Study Says iPhone Touch Screen Doesn't Improve Typing

AZA43

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greenjbhsd

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Furthermore, to call this experiment a study is really pushing it. It included only 20 participants, half of which regularly used handsets with full QWERTY keyboards and half who used traditional numeric keypads and the "multitap" text entry method. None of the respondents had ever used an iPhone before and they were given 60 seconds with the device before participating in one-hour testing sessions, which consisted of typing 12 specific messages.
This right here is what invalidates the entire thing for me, beyond just the fact that it was only 20 people. Not to defend Apple, but I don't recall any advertising that said you would instantly be great at typing with this the moment you pick it up. They are comparing what people used normally to something foreign. Do a baseline on what they are used to with messages they generate on their own. Come back after 3 months of use on the iPhone and repeat the study. It would also be a good idea to determine what the actual sample size needs to be to have a statistically valid study with a defined study accuracy.

None the less, still interesting that someone is trying to do this comparison.
 

AZA43

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20 Respondents?

I totally agree. I mean, seriously, 20 people? And it takes anyone a while to get used to a new keyboard...this study is just silly.

AZA
 

ps49556n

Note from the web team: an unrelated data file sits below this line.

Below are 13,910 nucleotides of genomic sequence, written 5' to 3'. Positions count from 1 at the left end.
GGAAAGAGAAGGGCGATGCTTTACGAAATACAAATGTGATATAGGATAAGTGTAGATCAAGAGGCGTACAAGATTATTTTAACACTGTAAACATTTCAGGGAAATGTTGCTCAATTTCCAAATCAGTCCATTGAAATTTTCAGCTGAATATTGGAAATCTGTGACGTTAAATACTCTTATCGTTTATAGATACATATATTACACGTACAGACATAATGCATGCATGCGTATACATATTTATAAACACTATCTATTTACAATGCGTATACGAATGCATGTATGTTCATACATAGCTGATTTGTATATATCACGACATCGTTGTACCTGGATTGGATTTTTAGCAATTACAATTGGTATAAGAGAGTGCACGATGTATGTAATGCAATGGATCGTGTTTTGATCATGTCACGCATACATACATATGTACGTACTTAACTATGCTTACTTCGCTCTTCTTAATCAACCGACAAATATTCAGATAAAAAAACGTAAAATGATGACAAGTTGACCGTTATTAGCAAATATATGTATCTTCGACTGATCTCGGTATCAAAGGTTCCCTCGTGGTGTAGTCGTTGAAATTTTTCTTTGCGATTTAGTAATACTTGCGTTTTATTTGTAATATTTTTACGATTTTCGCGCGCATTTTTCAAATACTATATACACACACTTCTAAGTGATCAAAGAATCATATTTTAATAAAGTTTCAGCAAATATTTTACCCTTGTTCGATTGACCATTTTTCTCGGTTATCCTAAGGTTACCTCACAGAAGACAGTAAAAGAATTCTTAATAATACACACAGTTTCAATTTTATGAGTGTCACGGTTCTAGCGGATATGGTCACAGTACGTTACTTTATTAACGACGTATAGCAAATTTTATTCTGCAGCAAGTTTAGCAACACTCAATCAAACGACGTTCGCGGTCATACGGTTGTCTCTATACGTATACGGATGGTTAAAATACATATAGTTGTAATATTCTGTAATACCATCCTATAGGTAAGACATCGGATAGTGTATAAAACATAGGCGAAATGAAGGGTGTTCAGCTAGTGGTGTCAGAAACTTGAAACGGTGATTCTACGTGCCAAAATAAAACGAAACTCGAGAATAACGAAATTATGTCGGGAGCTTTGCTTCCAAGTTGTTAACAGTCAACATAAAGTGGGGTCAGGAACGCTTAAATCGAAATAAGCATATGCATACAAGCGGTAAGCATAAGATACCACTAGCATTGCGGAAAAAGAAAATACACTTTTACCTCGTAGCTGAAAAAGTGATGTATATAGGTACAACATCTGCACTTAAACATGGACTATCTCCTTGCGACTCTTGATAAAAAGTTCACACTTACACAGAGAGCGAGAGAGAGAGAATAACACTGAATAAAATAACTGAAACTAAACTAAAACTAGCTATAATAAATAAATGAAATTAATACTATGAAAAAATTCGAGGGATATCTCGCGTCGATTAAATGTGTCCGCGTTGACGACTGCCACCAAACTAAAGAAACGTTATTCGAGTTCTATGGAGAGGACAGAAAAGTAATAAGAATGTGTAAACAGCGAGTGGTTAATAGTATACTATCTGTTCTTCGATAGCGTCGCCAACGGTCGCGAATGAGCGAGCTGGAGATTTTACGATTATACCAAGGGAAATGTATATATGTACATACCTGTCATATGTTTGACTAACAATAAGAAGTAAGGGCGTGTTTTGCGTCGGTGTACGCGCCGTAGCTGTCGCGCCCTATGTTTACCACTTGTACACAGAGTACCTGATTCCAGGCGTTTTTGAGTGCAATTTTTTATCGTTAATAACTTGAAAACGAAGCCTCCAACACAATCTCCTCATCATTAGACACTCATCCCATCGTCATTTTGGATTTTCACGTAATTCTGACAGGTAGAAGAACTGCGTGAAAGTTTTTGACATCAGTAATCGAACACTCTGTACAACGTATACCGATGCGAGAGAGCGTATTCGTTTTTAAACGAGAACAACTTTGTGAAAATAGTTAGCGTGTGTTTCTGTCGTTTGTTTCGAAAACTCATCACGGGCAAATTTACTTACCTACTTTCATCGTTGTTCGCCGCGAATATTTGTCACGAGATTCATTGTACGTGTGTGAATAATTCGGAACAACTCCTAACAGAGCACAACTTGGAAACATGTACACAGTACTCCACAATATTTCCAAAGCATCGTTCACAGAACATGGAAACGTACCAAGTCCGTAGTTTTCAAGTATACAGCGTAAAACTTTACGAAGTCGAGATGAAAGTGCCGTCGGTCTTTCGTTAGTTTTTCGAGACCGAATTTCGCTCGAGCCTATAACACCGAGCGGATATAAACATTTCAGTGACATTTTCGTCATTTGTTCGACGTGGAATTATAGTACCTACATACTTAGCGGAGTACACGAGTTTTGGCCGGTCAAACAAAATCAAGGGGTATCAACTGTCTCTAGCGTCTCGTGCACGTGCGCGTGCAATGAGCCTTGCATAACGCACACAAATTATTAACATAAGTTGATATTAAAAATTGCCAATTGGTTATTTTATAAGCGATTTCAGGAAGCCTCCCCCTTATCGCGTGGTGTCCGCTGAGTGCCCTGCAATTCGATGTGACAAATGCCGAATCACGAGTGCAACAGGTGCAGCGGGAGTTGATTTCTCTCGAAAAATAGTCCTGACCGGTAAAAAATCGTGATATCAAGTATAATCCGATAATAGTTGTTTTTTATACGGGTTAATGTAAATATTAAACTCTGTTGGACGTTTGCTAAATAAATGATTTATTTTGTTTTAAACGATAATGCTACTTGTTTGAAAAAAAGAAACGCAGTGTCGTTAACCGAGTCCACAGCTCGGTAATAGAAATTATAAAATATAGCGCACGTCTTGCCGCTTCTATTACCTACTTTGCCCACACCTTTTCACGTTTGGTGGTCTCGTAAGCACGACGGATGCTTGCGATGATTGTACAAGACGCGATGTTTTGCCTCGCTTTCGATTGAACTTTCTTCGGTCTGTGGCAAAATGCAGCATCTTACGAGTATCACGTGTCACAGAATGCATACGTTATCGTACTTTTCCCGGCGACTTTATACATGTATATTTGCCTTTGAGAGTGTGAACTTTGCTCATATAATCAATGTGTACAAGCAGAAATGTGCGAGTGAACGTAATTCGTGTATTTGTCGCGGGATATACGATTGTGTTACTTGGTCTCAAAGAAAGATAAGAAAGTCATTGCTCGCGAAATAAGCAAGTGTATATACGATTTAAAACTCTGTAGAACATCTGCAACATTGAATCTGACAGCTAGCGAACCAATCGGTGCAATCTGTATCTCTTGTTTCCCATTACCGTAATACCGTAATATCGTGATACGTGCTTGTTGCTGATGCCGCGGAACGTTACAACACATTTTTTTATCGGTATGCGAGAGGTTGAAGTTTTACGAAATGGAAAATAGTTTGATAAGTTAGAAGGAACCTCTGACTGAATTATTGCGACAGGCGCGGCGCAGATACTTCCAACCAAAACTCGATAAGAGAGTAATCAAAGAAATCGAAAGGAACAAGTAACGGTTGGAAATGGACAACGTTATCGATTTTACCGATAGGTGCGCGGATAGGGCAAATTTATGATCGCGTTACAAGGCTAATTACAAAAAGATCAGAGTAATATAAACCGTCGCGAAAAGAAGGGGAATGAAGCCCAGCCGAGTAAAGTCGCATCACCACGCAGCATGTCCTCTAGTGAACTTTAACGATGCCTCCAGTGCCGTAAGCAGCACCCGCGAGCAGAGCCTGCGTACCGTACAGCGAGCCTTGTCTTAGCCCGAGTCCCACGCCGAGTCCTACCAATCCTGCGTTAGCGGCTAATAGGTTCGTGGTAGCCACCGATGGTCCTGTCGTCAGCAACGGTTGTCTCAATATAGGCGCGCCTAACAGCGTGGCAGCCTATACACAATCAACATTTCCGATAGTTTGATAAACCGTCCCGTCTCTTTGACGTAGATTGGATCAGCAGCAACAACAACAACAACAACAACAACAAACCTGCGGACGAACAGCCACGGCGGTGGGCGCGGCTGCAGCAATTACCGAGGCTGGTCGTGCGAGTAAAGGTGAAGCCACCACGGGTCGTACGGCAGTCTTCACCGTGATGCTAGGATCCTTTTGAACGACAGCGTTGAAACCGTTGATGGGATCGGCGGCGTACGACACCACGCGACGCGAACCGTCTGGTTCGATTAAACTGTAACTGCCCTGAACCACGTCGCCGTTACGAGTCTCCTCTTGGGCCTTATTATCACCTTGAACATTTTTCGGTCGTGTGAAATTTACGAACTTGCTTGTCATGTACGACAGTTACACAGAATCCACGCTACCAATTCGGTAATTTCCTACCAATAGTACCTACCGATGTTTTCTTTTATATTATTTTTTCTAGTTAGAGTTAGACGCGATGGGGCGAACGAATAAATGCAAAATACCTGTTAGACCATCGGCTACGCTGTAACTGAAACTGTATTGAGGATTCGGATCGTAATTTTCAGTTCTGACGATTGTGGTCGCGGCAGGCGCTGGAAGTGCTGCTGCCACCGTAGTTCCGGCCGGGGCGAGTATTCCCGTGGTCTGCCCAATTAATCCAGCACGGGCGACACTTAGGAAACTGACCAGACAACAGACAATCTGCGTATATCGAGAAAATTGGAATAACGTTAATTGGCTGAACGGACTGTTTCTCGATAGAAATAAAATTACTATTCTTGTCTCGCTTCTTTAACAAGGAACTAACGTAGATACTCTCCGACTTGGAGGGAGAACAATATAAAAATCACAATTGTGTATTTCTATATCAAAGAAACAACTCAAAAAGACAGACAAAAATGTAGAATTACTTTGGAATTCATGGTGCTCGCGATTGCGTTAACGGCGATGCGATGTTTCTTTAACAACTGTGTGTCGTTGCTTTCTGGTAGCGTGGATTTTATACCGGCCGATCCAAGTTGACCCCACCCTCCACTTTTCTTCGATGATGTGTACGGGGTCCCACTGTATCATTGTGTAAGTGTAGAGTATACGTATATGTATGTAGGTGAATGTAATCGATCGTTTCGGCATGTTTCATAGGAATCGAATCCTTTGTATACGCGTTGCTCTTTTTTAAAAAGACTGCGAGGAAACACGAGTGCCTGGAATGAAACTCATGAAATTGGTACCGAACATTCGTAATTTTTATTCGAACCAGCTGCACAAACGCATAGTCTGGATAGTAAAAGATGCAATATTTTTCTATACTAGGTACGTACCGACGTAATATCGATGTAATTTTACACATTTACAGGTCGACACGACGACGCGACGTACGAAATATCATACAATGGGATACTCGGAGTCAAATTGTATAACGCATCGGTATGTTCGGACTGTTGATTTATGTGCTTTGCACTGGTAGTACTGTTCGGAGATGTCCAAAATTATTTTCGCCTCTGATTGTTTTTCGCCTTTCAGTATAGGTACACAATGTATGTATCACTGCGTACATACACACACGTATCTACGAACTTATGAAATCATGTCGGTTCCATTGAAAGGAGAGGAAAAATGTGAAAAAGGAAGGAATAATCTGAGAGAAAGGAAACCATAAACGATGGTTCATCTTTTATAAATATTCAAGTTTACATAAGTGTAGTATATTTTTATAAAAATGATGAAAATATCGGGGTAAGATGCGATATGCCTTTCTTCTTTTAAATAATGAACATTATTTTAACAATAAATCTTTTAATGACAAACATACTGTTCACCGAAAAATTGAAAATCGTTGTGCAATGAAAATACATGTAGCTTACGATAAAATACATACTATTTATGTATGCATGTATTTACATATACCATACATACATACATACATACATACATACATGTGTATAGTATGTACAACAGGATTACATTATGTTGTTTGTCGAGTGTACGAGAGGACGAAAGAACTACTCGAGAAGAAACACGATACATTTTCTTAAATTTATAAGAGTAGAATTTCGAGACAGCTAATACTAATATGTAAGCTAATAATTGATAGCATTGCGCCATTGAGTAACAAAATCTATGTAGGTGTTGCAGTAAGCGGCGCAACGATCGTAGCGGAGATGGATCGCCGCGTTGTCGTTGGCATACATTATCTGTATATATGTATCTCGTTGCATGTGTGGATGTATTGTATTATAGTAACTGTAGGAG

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#4
First, that font you use makes my eyes hurt a great deal when I read your post...



I read the results of the study in detail from the firm's website and the results are not surprising...the study took QWERTY phone users who had never used an iPhone before and compared the two results. The obvious result was a 2x typing speed of QWERTY phones over iPhones. They go on to admit that if they did the same test (which they plan on doing in the future) with experienced iPhone users, the results may show iPhones users are more efficient than QWERTY.


In my own experience I love the multitouch screen, and I can type quite fast on it....but, it still is not as fast as a traditional qwerty keyboard. Still, the difference is not an issue for me.
 

AZA43

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Actually, the company compared QWERTY phone users AND numeric keyboard users. Somehow they found that the QWERTY users couldn't type as fast on an iPhone but numeric keyboard users could...that's just strange. I can type infinitely more fast with a QWERTY keyboard than a numeric key pad...
 

ps49556n

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Actually, the company compared QWERTY phone users AND numeric keyboard users. Somehow they found that the QWERTY couldn't type as fast on an iPhone but numeric keyboard users could...that's just strange. I can type infinitely more fast with a QWERTY keyboard than a numeric key pad...

strange how?...of course you type faster with a QWERTY keyboard instead of numeric...the main point of the experiment was to show that novice iPhone users will type slower on an iPhone compared to their QWERTY device,
 

AZA43

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strange how?...of course you type faster with a QWERTY keyboard instead of numeric...the main point of the experiment was to show that novice iPhone users will type slower on an iPhone compared to their QWERTY device,
Regardless of what you think the main point of the study was, it is strange that 10 numeric keyboard users could type faster on an iPhone that QWERTY users could. Is it not? You admit yourself that "of course" I can type faster on a QWERTY device than one with a numeric keyboard. So why can't the QWERTY users type faster than numeric keypad users on the iPhone?